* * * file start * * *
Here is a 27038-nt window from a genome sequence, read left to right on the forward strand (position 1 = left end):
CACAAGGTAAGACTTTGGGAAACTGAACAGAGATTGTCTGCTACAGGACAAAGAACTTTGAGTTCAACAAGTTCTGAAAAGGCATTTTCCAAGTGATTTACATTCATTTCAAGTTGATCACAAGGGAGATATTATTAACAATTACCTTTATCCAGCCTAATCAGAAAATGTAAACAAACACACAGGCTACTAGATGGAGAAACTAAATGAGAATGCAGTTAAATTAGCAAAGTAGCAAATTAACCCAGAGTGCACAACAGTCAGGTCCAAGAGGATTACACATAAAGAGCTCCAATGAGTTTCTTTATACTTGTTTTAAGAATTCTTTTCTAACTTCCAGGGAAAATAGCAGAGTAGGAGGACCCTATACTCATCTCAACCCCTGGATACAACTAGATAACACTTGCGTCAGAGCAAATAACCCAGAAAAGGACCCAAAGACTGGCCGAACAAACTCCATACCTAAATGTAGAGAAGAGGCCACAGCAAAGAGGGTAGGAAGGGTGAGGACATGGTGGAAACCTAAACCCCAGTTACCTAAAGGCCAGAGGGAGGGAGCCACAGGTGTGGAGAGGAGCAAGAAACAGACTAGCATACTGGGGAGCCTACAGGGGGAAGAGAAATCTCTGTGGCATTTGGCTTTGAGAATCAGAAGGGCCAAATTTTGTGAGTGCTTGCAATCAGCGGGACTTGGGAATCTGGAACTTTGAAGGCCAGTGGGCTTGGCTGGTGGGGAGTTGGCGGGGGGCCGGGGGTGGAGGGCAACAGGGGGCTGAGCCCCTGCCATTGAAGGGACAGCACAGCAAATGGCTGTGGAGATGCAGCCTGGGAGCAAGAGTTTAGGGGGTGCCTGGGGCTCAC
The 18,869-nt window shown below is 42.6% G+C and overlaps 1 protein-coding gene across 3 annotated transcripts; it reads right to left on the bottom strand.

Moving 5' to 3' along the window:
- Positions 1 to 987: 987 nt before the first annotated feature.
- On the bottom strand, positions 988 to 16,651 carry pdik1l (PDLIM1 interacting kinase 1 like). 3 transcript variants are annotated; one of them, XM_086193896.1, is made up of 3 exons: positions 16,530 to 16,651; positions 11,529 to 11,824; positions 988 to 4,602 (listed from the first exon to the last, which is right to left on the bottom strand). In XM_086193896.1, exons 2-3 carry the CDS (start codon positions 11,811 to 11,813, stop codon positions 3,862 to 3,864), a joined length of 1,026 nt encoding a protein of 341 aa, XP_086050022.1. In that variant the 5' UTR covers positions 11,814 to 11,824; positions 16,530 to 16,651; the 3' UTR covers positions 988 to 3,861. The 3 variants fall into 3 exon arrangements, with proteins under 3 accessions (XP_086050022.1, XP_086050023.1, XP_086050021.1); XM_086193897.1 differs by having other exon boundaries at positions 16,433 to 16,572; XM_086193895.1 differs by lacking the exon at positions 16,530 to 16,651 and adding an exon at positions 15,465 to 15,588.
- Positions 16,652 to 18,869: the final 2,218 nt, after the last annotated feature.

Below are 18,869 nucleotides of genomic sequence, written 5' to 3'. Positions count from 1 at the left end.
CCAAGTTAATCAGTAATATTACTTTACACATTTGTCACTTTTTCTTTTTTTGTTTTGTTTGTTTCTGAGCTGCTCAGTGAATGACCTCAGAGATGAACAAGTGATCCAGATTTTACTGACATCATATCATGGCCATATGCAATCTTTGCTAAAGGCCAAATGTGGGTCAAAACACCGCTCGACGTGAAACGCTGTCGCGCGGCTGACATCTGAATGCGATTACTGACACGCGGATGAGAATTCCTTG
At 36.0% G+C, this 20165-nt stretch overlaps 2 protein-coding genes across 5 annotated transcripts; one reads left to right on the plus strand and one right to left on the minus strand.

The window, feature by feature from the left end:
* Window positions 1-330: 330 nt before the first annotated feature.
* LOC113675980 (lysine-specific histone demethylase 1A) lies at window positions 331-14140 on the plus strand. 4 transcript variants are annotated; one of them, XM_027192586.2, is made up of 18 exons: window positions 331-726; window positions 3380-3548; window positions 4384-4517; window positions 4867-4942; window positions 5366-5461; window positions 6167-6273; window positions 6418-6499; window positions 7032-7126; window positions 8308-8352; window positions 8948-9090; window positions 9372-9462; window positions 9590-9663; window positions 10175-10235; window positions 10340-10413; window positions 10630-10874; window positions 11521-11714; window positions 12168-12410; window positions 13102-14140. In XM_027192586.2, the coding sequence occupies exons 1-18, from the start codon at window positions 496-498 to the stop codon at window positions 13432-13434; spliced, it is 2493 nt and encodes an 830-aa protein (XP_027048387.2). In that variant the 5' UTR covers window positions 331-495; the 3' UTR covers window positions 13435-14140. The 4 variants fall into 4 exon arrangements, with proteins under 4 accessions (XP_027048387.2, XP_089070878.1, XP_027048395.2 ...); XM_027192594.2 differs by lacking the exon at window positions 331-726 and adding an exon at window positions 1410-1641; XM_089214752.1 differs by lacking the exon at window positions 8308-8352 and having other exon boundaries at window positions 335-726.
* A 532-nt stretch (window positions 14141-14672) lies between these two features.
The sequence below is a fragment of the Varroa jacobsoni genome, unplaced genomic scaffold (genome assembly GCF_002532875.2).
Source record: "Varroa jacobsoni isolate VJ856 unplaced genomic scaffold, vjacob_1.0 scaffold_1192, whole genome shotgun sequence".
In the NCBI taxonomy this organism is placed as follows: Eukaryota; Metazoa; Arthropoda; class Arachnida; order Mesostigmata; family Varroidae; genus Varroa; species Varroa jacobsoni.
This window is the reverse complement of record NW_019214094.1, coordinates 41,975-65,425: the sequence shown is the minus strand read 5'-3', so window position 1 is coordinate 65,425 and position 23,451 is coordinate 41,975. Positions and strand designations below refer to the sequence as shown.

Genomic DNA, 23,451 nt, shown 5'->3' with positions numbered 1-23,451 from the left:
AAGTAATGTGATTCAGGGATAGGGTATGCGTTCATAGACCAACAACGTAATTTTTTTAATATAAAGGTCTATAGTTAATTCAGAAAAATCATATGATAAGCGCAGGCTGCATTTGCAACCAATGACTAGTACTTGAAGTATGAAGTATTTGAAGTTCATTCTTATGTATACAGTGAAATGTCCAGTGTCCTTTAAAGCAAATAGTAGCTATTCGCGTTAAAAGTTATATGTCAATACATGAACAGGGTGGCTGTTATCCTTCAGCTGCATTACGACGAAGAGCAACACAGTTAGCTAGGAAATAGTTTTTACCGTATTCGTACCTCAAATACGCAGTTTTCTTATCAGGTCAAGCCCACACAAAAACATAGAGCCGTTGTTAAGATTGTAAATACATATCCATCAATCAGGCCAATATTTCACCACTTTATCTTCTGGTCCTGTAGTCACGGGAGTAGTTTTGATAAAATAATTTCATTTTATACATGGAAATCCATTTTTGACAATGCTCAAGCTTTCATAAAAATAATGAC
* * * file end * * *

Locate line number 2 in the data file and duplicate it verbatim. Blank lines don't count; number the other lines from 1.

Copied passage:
CACAAGGTAAGACTTTGGGAAACTGAACAGAGATTGTCTGCTACAGGACAAAGAACTTTGAGTTCAACAAGTTCTGAAAAGGCATTTTCCAAGTGATTTACATTCATTTCAAGTTGATCACAAGGGAGATATTATTAACAATTACCTTTATCCAGCCTAATCAGAAAATGTAAACAAACACACAGGCTACTAGATGGAGAAACTAAATGAGAATGCAGTTAAATTAGCAAAGTAGCAAATTAACCCAGAGTGCACAACAGTCAGGTCCAAGAGGATTACACATAAAGAGCTCCAATGAGTTTCTTTATACTTGTTTTAAGAATTCTTTTCTAACTTCCAGGGAAAATAGCAGAGTAGGAGGACCCTATACTCATCTCAACCCCTGGATACAACTAGATAACACTTGCGTCAGAGCAAATAACCCAGAAAAGGACCCAAAGACTGGCCGAACAAACTCCATACCTAAATGTAGAGAAGAGGCCACAGCAAAGAGGGTAGGAAGGGTGAGGACATGGTGGAAACCTAAACCCCAGTTACCTAAAGGCCAGAGGGAGGGAGCCACAGGTGTGGAGAGGAGCAAGAAACAGACTAGCATACTGGGGAGCCTACAGGGGGAAGAGAAATCTCTGTGGCATTTGGCTTTGAGAATCAGAAGGGCCAAATTTTGTGAGTGCTTGCAATCAGCGGGACTTGGGAATCTGGAACTTTGAAGGCCAGTGGGCTTGGCTGGTGGGGAGTTGGCGGGGGGCCGGGGGTGGAGGGCAACAGGGGGCTGAGCCCCTGCCATTGAAGGGACAGCACAGCAAATGGCTGTGGAGATGCAGCCTGGGAGCAAGAGTTTAGGGGGTGCCTGGGGCTCAC